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WASHI By JEFFRE s, inici por high-level debatehas set in motion KIRKPA T Y GETTLEMAN a permiso hace cinco mese de meexpand NGTON TRICK BANG WEUL how the church about whether and o, — The ing Iraq U de sueld llama un empleo r las could WETL Isla Zambi change to estabeyond its ture toward ANDS , paga a — Out stan, base mic State is those who are its posblish lo que ella para ayudar a swamps, Mwewhere on the endless in Alg without alterin YORK TIMES divorced po the pro eria , Egy affi liates Syria and THE NEW a Ndefi gets g a doctrin dio tiem n A PARA dawn in spect clares quie MUNIT and starts up at e that Mosquito marria ge of a newpt and Lib Afg han ito unclump TOMAS stinos. cuentas. la fecha, Amaya, más cides used on to be perma dequito net. and indisso a mosglobal ya, rais nent nets, perme nets used for ibido con los pale luble. ing Hast a war on paz thrin. 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Still, many gence director era l Vincen. Mozam neonatalepor Lúrio in sma ll poli topics, at adía, CANTOS prom ce forc hav mente prem are labeled ed itori en e rep fear de Isra os 20 años Across sivo family of the nets terrAfrica “That’agre un joven thetow t isis de dato los res intensivos : “Do not wash es acrwho lace últimbique. el nets issues;Arie l ese synod on as en s why IslamicAgency, said that d the ns.will ruin anál Defens R. Stewthis Octobe nte cidenc the in- Aand ossliveliho econs er ministro or a river.” tructor entonces cuidados de miles de dóla for malari ito-net ing is a growin , mosqu their in a lake potent ano judí midura er a Eli, Sta prim group fishr, os er swa e this a a cerc un those largen here ades Inte te, was of bishops unid el ial who say The prim is so high. to cam thods, y gast fue people don’t mon also lliof “be of millions g problem When asked . 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Bri de 4gmil wing The decisio reci nets, un prod fronteras más a casi tresque regresó al entemend by the trucklo Pro But the fea rs thehis o su futu t, Ugand nistro en said, “We want a major netma ker, iona lme de más gida subió poor, testers unspa lasn of whethe a’s for hisnt, e ring mesh, waterside commu tiendo en adrdan opportu are, or to how effe ean com act will ante lar tary Yower in iaholes be upstode desd grandmLopez, top as nities r toimiento internac cnoló ratt leeni, threatepreside una de las ctiv Francis. do crec rd simiwith bases i Musev contamination to avoid any form of smalle en Cisjo israe y tierr peopleas lí. 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La Isla gica , aún elScienti es could do member uputad of n. been remains hav t colinas en of Gue dragge can remem imperi toma n hal eated sond beg that o casi ietudes esó en febr All ofuna “In regards throug State sudden promic State’s tarde recie l alread al de líders crec u ha say bes iend identif por seis Continued on ración en áreas disp rrerivers l a sudden e to what we face, y stresse and las inqu rápido crecimie planta, same nyah affiliat ahu regr , there popula de t alakes ins hinthels. ro, wha ntesare light, ber. notories by aco’s liferati Arie ende ten a Neta ied d infinite tany tions, ento fish people esce surpris map tiva exti Eli de uou Page la ral. it’s . es gene a un simal tamisoft, l en adolstrong del the raising concer critica an ty. 3 ino de t has drink on ted s hold and gene s yingly problem, maybe negocio propietaria de - mos trazal rfood source tes que se bee from, ns ord que cent,” ido 46 t violent on Preside the Wh ite loya list of Isla mic about toxins. ración en — for aba vaca Israe for million “The Al interior nets snof Por el cam grating 1 perproblemá free. scienti the world’ que habitan fighters er in n atMostloca man said Seth Faison sts say e, ha recib go straig s que .hace icula stino past compañía stat way to nirmente s poores . a casa. nets fue una declatamientos the cessor nt Barack House’s Mexi, a spokes e risks s pasopeople tAfterminim rsionisfor the Global l pol itic Bioscienc mo out of ción evate, un pale de la escuela un centro comu os ht vario people fast to pus al, becausis de asen sea part cians.” punish the Su presencia disi Prolacta dólares de inve mi inten nto the disa Fund to Fightan ians wherevnew author Oba ma and h to giv dosFistfig e the dosage hts nte - arepoliceAIDS, arees politiciencias de — actiTuberc low and : “no and the agrícolas. de las docenas atrincheramie de e breaki ng out dents from caminab ento, se construía res y 28 mil metrludos Esta decla rado ity ppeara er its s are disr which At the vist gro ulosis millones al de riesgo en and uno e ”. s quickly a rurhuman follower to pursue his sucSep ión “We on Malar ia, mu nici nce entr nsión y metabo of upt temone the has finance al teac sí: Eli es asentami millones de dóla , “Eli: un gran tico, y ha ún asentamiento esta ncad astim the gro tration same tim ber of the s eme pal the most s of 43 stu- lize left wit don’t wan de una soluc no. the stud June elecups dhav cuya expa tas de capit purcha 3.8 e swo s up s of an — believe hercommo t anybod rge. collegen insecti afirmó s. tion aislados n las perspectivas israelí-pa lesti s of the with the e, frusents. tario de s. Un letrero decía rn se ofin org cuar ning nego ciac ione to som h the impress - “Th allianc d last biológica plasma blanco”, beza la y in ISIL Continued s in the namto fic heranized crim authoritiesinability cuar to e amongto be the ion el conf lictode asentamiento , gat here no- elec amenaza Con las cuadrado will be e neighbo on Page 3 e n enca aba un vicna 6 “Esto es tion dos para crecer”. drug ring couthat if they to be kidnap oin and cree groups, whi to rein ba la Osorio, strengt h,” moveme en la pági gangs, Elster, quie el establedos Esta tante crecimientoia y Jerusalén Esteinyahu busc within essentially gar para move Scott A. a. Elster comparauíne o, a gro ping and ate terror ch trafContinúa the ran in a safentry, that Bill Hayes tras Neta que no permitiría pareció s cons rdan ro new the editor said Jua nt cou ld El cons ity,” win ext Mien saw diale Cisjo thro the ge Esto sang ró . a orti g pañí n hav said Jos mun und , com-girl on a Manha of of spaper y adas take con number Ang ugh estan-bo com on, is cha. press el plasma de ser ext. “It’s El Sur, a Gue ulo h Ear United Sta en and not subway trainmandato, decla do palestino lead en las ocup oría de los líder cently breakd nacional sec s de la dere tes nest, owns see Fuelingtrol of their of communiti ing one day leche conmucho tiempo de un Esta is inevita viable rener voto the Wh capabilla may la ley inter and ento ertido noticed The Islareta ry. INTELL INTELLIGENCEn as the rre own ble de stina que obte journe cimi es to conv the she any y tiene por ción Palewith was readin sec s to a book ite Hou only IGE anger que mic Sta viola tion of de una g to Hayes y really worth taking,” When Kanyi a titlelíes, israe o la inun inten donadore se is evid urity. dera en along serlines A look NCE Mr. r a los wrote. “Becom la creación ra the June a calipha te declare laza traído de s médicos com a comence ingya terce at CollaborativeMaqubela, a partne of Contin Practic te, d 2014 . that His career plica tanto algún día desp segunda ucto rat the al Thinker.” ued on owners ayuda Fund, decide ÑO say it Cou nte or religiouthe formadarra sid en prod de vest $500,00 DISE k bring their garage is detoofina una LENS res de Page ing to New move at age 48 — combulina, que y el reto 0 ARTE Y “I had an aho Italy.,it’s ture to using Al Qaerter ror ism s state, in York 2 work, but not a lucrati up, he met within an education Salg munoglo ciones, y en facto ahora crían WORLD start-ado ve business. expand a life as a writer City to try to make impulse to tear da’s ana quienes its founde E2 “IPAG astirão PAGE 2 guess TRENDS — revealed truck pizza its geo franchis lyst s batir infec over foodPÁG . 12 I have two imprac impractical the book from in Seb his e stru graphi na 6 businesses,” . a side.CIOS tical India, hom walk and sat San Franci And the more culatook c reach, cMr. Brandt en la pági cultiva pelírsco, Y NEGO Contin her hands,” at anen ROted he e of the Times. “There told that side, he bian outdoo but Continúa Mr. DINE ued on Lunch at a restau plaza. ’s such a lack The most tox ter off he was. as Hayes wrote the betPage turn in the record rant would ic air. of renist camsaid,PÁG impractical, 3 rsiolife-alt .9 be “Every industry, but in The Times. MONEY Inve Mr. Maqub PAGE enjoy setting ico. I ela “It’s ering still 6 said. & harder up decisio I’ve ever “Don’t do that,” to de Méx in concert halls.”recording sessions esmade DO French BUSINESS has seemed, n and go throug pull out a computer planmisgui blush, EL MUN I wanted to at first h an investm films, Like a lot of say. merman and a slide ent deck now fro Luxem foolish,” he ded, misjudged or plain “Practicality show,” Monko, 58, baby boomers, Kevin wrote, “and PÁG. 4will Escándalos bourg. The entire meetin he told The Times. m once dream ultimately turned out to not get you Dilm wherea. ed music for a g lasted about NCIA PAGE ART S you want to minutes. living. Life’s of playing seemingly be the opposite: every 8 45 INTELIGE & DES go.” imagen de His own ities interve practicalwrong person experience For transportatio dar libertad ned, Son’s art IGN for, every big I’ve fallen WORLD TREND serves as a guide. He job as a comme in the form of a n in New York, Beneficia you can’t get S recalled when every great trip I’ve splurged on, PÁG. 2 arrived in New honors exhibit a wife, childre rcial photographer, he apartment than a Citroënmuch more impractical York City, he first taken that I could not realist father. a los hijos. , as the cars on a train headed suburbs. But n and a move to the hopped but disappeared have all on a recent PAGE for Far Rockaw The notion ically afford.” which as any he from weeke 12 was of the nd, playing Brian Brandt ay, area. But New Yorker for something what is practical, , who owns you is the opposi market outside guitar at a farmers will label for contem a record PAGE 2 depends on as simple as lunch, te direction tell Philadelphia. Manhattan. porary classic Mr. where you sit. from Monko jazz composers, and The media Or work. along with has recorded a CD, and has been driving “But taking business in Citroëns for a rotating group New York conducts its 40 countering wrong trains, endolin player affairs of manbought a used years, since he unexpe s lunches at Midtow over power 1966 DS for suffering occasio cted delays and various gigs. and trombonists, plays he was 17. $300 when n restau like Michae nal mecha nical “When I am l’s or the Four rants A few playing But years Season for new media music, I For comme can’t get much cided to apprenago, Mr. Brandt decompa nies, s. nts, fluenced by innytweekly@n write to Times. “I am happier,” he told The the under Winsle tice as a mecha nic Silicon Valley, business ethos of people to playlucky enough to get a sit-down lunch at the compa y Thomas, who worked too formal. ny’s headqu feels of bands, and with me in a variety Englewood, arters in New Jersey ARTS & DESIGN places, make we go play in different until it closed , from 1968 in 1977. Local have a lot of a little money, and just Citroën fun.”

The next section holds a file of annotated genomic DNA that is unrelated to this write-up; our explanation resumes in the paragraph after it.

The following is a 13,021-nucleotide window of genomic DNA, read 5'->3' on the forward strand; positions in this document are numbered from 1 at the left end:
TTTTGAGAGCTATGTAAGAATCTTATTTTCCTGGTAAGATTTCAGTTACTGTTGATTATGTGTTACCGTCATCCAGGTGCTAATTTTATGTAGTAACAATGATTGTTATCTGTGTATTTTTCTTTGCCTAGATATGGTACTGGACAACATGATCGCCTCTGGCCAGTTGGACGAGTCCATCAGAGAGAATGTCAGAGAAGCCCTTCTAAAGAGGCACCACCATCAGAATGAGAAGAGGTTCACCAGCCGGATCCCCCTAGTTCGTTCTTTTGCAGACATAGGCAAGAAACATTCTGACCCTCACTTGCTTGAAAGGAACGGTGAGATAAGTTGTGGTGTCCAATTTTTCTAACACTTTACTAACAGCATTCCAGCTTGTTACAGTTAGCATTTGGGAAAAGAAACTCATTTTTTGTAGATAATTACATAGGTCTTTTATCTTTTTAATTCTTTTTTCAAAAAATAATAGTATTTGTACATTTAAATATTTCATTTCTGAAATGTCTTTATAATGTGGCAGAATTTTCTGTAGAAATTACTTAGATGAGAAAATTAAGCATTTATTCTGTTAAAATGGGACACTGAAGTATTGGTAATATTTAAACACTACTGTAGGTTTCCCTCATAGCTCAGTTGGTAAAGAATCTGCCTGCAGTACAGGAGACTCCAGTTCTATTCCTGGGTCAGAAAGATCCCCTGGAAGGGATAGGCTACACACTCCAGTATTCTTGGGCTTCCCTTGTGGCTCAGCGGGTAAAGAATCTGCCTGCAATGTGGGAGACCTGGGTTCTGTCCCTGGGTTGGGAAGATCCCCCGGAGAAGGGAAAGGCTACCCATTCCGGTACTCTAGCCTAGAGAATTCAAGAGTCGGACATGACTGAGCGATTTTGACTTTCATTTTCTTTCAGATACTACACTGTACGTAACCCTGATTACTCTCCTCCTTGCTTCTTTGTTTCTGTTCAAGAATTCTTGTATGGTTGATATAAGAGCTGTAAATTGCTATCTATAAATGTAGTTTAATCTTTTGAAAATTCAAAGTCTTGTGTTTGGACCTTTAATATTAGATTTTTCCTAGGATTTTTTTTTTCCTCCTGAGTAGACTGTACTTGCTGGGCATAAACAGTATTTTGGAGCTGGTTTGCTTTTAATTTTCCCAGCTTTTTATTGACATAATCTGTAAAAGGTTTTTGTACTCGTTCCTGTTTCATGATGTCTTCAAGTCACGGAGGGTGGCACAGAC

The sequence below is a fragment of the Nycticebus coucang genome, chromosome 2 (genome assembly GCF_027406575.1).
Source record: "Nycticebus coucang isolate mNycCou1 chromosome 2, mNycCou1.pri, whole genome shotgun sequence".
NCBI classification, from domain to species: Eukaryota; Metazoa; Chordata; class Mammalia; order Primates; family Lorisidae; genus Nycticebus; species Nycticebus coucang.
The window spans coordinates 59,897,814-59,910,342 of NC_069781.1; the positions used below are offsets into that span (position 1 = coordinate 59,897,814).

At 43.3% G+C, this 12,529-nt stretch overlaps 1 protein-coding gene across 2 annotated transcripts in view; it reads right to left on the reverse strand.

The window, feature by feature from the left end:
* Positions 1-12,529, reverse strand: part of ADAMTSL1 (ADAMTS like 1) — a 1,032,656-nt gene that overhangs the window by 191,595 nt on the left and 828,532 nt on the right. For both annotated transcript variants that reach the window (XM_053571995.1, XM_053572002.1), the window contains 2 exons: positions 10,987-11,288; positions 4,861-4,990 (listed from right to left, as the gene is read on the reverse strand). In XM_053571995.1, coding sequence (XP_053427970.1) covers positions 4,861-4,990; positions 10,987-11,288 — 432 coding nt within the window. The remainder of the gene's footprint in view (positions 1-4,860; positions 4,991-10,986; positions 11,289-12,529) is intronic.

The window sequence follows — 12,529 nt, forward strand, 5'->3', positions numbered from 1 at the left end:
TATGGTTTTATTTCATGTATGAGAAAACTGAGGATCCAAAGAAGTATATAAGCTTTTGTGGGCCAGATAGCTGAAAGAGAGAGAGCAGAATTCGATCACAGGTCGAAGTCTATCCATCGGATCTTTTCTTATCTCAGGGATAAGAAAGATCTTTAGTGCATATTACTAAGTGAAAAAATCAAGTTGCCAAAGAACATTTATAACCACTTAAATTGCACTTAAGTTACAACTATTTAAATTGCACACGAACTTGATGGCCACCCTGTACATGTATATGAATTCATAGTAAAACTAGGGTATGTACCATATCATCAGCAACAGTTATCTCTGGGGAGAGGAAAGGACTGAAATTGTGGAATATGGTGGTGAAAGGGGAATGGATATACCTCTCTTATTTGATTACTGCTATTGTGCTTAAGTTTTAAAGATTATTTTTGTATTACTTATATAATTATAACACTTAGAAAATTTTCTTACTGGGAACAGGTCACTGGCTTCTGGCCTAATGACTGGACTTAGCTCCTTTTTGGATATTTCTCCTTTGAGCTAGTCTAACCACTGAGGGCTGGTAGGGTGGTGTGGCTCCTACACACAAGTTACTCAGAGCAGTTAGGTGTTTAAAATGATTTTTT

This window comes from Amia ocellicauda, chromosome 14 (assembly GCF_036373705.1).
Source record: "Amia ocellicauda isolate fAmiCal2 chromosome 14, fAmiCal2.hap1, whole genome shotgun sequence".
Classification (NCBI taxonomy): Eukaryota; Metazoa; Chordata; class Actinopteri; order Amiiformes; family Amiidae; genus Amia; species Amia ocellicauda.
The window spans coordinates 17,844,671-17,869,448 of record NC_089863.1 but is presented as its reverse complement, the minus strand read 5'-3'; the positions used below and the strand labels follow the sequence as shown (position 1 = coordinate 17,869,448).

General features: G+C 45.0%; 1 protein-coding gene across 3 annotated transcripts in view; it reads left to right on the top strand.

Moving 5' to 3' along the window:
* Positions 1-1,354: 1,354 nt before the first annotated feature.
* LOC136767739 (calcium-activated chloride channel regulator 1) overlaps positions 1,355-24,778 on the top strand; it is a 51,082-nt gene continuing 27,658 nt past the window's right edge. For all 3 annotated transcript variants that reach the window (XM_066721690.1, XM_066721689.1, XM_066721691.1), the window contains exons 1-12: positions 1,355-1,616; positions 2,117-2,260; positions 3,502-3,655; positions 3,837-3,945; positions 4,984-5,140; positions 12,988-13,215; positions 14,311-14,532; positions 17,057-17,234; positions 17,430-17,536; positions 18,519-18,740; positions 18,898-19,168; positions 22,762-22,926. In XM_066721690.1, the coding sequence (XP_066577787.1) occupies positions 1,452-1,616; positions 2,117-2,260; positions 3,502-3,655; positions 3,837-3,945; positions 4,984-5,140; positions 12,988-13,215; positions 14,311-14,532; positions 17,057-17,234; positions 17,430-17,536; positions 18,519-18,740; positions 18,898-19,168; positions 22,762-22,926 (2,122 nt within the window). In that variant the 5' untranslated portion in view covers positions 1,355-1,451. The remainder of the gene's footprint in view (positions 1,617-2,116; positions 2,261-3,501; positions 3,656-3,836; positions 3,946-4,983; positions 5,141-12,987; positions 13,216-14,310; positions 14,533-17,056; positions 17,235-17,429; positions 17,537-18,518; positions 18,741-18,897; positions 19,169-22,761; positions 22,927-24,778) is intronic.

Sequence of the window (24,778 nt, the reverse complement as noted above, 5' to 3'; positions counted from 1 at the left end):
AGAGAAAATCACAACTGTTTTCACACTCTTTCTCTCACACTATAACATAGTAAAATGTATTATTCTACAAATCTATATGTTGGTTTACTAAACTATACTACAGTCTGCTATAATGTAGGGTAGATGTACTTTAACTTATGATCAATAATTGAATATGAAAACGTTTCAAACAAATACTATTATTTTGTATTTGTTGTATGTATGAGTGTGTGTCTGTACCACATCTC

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El gran negocio e de la lech materna